I was already beginning to feel a bit edgy, like frost was settling in my chest.

“Your guess,” Sarah called.

“Where’s Matt?” Frizz was on repeat. “Where’s Matt?”

Perhaps we all knew where Matt was, or perhaps we all took the hint of the direction given by one of us, because without saying anything we ran towards the river. Frizz kept calling for his brother as he ran. A snot bubble appeared out of his nose. He didn’t bother to wipe it away.

I was the first to see Matt. Right on the bank where the river flowed over the grass. In the shade behind the trees. The water was up to his ankles and in his hands he held that rug, the blue and green one. He swirled it up over his head and his body did this swaying thing like the reeds in the river, while his spare hand reached out to grab clean air, which he clutched into his chest. His dance seemed to go on for hours, and as he gyrated a plume of suspended droplets glistened above him in the air.

Then my mouth called, “Matt, hey Matt.”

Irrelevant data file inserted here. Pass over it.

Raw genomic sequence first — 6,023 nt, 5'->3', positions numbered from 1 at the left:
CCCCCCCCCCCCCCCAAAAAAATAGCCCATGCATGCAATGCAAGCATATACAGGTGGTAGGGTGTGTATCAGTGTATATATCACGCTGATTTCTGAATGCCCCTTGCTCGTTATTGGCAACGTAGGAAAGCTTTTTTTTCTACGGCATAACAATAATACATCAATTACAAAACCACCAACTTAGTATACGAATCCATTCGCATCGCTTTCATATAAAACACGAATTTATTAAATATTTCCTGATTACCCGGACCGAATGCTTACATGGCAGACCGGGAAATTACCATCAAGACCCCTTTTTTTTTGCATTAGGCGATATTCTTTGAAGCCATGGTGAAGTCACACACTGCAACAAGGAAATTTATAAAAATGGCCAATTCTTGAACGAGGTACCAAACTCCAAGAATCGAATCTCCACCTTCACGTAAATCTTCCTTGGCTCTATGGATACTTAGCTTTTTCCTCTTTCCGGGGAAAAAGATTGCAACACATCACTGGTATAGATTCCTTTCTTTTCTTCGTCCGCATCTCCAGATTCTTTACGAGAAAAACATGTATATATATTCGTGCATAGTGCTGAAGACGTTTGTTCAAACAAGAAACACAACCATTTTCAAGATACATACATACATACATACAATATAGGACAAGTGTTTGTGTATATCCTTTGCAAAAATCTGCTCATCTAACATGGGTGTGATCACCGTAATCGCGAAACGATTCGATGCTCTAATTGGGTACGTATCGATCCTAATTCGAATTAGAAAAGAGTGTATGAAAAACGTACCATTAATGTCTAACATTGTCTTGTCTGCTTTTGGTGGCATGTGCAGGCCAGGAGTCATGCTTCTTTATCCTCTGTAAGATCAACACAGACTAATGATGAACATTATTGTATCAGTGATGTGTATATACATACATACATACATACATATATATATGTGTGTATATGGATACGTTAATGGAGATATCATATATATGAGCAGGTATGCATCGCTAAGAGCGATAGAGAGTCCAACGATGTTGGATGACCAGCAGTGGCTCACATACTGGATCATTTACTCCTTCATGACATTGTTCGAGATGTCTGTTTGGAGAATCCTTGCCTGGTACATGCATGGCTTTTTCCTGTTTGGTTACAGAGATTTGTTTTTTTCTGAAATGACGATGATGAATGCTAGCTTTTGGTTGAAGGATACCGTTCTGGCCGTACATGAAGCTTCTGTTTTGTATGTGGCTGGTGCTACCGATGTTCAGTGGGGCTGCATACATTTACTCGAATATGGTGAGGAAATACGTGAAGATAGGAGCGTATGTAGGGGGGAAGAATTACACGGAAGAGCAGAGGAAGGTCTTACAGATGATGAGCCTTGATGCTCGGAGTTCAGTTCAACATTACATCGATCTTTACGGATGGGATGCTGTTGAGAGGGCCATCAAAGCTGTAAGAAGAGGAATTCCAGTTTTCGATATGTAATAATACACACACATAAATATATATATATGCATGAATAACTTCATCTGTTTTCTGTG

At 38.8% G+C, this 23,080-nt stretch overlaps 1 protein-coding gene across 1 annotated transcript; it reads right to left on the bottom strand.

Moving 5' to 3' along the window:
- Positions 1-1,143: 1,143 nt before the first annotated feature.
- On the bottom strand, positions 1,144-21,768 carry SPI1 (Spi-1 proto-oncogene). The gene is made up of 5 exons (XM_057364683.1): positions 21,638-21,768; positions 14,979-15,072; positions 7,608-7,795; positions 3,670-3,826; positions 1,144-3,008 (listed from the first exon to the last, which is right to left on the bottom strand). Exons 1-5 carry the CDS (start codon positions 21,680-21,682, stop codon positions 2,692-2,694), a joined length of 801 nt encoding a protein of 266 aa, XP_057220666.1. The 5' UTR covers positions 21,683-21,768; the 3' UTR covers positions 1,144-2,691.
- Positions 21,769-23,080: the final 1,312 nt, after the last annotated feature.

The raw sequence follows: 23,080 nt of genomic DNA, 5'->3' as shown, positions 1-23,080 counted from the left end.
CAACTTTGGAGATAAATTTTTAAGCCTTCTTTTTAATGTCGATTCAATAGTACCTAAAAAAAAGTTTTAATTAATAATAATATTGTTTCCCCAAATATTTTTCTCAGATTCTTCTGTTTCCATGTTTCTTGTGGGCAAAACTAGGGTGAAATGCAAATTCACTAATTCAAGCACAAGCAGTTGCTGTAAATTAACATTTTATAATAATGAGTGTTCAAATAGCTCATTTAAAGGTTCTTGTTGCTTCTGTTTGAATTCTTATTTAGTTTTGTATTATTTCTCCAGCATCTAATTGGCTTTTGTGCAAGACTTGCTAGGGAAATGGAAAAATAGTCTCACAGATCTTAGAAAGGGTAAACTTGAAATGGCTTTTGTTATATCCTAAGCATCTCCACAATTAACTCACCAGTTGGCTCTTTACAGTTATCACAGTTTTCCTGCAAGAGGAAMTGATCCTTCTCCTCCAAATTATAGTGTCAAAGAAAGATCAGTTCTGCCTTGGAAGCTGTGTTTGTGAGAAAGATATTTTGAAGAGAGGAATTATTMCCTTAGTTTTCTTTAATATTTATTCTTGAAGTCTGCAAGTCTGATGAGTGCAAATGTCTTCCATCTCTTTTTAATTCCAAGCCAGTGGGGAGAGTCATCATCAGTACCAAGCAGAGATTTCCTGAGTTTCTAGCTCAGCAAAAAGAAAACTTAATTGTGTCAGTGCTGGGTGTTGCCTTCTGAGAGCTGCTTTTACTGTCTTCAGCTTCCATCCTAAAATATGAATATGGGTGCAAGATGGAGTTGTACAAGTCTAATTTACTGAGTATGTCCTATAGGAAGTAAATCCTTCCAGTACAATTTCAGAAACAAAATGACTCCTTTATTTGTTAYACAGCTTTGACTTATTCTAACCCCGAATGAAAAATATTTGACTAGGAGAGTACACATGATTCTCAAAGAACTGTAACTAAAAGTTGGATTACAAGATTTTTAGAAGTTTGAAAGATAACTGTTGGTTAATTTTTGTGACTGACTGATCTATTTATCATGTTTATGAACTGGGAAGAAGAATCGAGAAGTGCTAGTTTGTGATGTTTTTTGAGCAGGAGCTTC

He jarred and twisted to see who was calling. When he spotted me, he smiled for a whole forever – Matt the Frost, Matt the Drip, Matt – before a gust of chill wind shattered hail down on him.

Mrs Gregory got there fast. Crunched through the ice that was already reforming to drag him back from the edge. And as she pulled the sodden rug from his hand and dashed it to the ground, Matt’s face jerked the smile into sharp teeth and creases, and water cascaded out of his mouth down his chin.

Then Frizz did this thing. He grabbed his big brother round the waist, held his fingers interlocked until Mrs Gregory prised them apart and put an arm round each of them before leading them away.

I clamped my numb fingers under my armpits.

“Why didn’t we dance with him?” I asked Sarah.

At least I hope I did.

About the contributor

Ruth Brandt’s short stories and flash fiction have appeared in anthologies and magazines, including the Bridport Prize 2018, Neon, Litro, the Aesthetica Creative Writing Annual 2017, Into the Void and The London Reader. She won the Kingston University MFA Creative Writing Prize 2017 and has been nominated for the Pushcart Prize and Write Well Award. She is Writer in Residence at the Surrey Wildlife Trust.